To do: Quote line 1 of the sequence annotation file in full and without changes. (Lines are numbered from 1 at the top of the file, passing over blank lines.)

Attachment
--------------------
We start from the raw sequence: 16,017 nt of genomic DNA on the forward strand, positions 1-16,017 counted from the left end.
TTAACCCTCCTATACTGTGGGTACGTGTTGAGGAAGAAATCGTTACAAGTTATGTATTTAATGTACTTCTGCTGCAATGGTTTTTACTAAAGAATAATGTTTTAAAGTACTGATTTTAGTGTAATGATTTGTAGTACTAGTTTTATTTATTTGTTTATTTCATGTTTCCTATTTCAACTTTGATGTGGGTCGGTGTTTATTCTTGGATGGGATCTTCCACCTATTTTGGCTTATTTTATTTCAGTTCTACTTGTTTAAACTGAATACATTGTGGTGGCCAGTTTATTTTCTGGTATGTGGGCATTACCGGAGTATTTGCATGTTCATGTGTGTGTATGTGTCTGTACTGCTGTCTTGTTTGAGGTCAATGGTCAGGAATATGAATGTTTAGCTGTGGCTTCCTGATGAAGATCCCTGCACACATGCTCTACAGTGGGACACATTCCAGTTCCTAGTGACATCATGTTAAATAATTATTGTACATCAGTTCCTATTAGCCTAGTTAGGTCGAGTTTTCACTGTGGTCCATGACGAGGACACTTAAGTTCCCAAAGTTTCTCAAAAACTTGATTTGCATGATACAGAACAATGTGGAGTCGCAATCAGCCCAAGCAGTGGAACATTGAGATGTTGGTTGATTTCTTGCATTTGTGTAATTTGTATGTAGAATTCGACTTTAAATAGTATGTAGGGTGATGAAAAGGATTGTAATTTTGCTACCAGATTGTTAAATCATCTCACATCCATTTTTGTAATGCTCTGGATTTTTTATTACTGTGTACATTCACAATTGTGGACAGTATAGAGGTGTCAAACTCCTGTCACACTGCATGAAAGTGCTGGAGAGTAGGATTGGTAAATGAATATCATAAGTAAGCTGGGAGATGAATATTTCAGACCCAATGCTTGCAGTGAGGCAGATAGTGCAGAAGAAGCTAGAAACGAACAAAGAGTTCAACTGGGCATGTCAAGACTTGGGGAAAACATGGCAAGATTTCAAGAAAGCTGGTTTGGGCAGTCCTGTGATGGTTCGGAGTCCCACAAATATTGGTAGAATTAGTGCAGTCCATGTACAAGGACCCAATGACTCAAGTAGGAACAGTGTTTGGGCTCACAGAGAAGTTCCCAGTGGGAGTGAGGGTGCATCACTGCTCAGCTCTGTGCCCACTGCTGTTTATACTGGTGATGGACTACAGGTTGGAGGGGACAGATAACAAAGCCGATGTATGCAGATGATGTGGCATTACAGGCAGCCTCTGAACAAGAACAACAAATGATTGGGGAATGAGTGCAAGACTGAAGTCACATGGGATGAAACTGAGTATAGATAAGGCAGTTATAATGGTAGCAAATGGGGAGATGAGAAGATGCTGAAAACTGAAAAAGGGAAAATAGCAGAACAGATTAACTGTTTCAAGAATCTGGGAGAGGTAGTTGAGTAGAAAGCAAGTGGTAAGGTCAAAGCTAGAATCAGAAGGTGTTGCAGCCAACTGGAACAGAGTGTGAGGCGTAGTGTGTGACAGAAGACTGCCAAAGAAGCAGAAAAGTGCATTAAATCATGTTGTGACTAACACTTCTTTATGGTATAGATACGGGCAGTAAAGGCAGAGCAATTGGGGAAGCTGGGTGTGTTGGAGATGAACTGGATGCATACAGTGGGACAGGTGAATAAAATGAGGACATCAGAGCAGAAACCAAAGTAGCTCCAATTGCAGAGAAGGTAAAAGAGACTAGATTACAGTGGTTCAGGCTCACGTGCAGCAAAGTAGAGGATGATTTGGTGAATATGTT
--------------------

We start from the raw sequence: 16,017 nt of genomic DNA on the forward strand, positions 1-16,017 counted from the left end.